MANILA (Reuters) - Washington has a treaty obligation to come to the assistance of the Philippines in case of an attack on its territory or its armed forces in the South China Sea, Manila's foreign minister said on Wednesday, disputing criticism of a new security pact.
The United States and the Philippines on Monday signed a new 10-year Enhanced Defence Cooperation Agreement allowing U.S. forces wider access to local bases and to preposition ships, aircraft, equipment and troops for maritime security.
The new military deal is a testimony to America's "ironclad" commitment to defend its oldest Southeast Asian ally, U.S. President Barack Obama told Filipino and American troops taking part in military exercises next week at an Army base in Manila.
"Under the Mutual Defense Treaty, the U.S. will come to the assistance of the Philippines if our metropolitan territory is attacked or if our armed forces are attacked in the Pacific area," Albert del Rosario said in a statement.
"In 1999, in a diplomatic letter, the U.S. affirmed that the South China Sea is considered as part of the Pacific area."
Del Rosario's statement was meant to dispel concerns and doubts that Washington will not take action if the situation in the disputed areas in the South China Sea escalates into a conflict with China, which has grown assertive in its claims.
Some lawmakers and non-government organizations have criticized the security deal as unconstitutional and said it favors the United States. They said Obama did not make a categorical statement the U.S. will defend the Philippines in its territorial disputes in the South China Sea.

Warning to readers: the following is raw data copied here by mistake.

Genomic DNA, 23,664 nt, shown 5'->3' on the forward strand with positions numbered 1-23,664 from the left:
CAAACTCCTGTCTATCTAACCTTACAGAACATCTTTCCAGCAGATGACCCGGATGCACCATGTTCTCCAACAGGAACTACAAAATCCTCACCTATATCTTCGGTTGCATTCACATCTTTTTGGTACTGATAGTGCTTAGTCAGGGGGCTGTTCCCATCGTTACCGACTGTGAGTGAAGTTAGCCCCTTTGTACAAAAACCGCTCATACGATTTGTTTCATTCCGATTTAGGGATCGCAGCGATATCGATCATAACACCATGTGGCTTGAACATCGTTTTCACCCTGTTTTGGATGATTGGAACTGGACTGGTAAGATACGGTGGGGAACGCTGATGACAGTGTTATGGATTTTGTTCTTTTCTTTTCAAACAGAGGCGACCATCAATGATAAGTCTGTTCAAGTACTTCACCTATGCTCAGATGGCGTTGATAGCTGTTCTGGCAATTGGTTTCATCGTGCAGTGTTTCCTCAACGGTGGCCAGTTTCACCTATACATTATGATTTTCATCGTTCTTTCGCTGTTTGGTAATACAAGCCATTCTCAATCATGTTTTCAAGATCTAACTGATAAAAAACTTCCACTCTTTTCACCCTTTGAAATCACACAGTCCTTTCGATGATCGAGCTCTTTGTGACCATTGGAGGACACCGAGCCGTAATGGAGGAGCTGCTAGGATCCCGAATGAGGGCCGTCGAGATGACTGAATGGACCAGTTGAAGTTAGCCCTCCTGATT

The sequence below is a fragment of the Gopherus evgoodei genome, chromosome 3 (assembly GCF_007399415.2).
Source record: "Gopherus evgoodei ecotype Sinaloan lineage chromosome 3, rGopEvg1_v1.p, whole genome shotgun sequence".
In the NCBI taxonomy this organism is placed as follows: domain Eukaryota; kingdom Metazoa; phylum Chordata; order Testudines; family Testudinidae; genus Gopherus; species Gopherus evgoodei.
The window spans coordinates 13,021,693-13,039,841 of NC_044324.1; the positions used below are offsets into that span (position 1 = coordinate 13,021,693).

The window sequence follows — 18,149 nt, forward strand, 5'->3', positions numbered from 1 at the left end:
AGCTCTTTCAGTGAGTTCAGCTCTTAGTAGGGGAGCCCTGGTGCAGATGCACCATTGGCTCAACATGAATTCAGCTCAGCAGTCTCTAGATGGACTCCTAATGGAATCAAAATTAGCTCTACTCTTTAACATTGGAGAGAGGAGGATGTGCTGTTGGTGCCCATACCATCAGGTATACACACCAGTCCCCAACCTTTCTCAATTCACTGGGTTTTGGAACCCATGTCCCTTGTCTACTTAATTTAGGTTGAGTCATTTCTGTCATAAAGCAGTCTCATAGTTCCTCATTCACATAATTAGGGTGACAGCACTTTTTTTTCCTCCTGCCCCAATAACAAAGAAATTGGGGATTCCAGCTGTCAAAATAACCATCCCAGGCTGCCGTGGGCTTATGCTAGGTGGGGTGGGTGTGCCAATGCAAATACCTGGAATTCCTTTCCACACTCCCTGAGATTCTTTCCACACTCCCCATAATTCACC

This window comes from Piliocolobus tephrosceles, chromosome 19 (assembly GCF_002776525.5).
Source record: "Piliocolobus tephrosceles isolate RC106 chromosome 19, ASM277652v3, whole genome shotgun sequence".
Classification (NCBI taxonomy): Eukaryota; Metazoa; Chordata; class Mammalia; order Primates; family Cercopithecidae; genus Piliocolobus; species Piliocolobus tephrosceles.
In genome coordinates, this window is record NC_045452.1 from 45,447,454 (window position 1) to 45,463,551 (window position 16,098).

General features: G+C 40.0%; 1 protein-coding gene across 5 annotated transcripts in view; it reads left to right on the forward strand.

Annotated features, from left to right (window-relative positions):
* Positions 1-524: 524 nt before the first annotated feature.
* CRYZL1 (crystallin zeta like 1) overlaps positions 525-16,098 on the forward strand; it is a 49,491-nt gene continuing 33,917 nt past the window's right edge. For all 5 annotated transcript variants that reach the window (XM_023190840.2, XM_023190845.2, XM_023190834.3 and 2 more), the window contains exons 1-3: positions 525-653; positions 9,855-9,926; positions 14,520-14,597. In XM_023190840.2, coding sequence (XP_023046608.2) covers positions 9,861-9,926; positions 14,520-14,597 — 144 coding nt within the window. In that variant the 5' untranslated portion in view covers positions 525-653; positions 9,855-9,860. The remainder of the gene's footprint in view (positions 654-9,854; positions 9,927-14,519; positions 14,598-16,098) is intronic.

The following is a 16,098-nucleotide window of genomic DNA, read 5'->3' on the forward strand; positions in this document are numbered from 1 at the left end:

"Through the Enhanced Defense Cooperation Agreement, the Philippine government has surrendered our sovereignty to free-loading US forces," Renato Reyes of the left-wing Bayan (Nation) group said.
In 2012, China seized control of Scarborough Shoal In the South China Sea, preventing Filipino fishermen from getting near the rocky outcrop.
Last month, the Chinese coast guard blocked two civilian ships from delivering food and water to soldiers deployed aboard a Philippines navy transport in Second Thomas Shoal. They continue to blockade the area.
The Philippines in March lodge a case against China at an arbitration tribunal in The Hague try and settle the festering South China Sea territorial dispute.
Brunei, Malaysia, Vietnam and Taiwan also have claims on the South China Sea, where $5 trillion of ship-borne trade passes every year and is believed to have rich deposits of oil and gas.
(Reporting By Manuel Mogato; Editing by Michael Perry)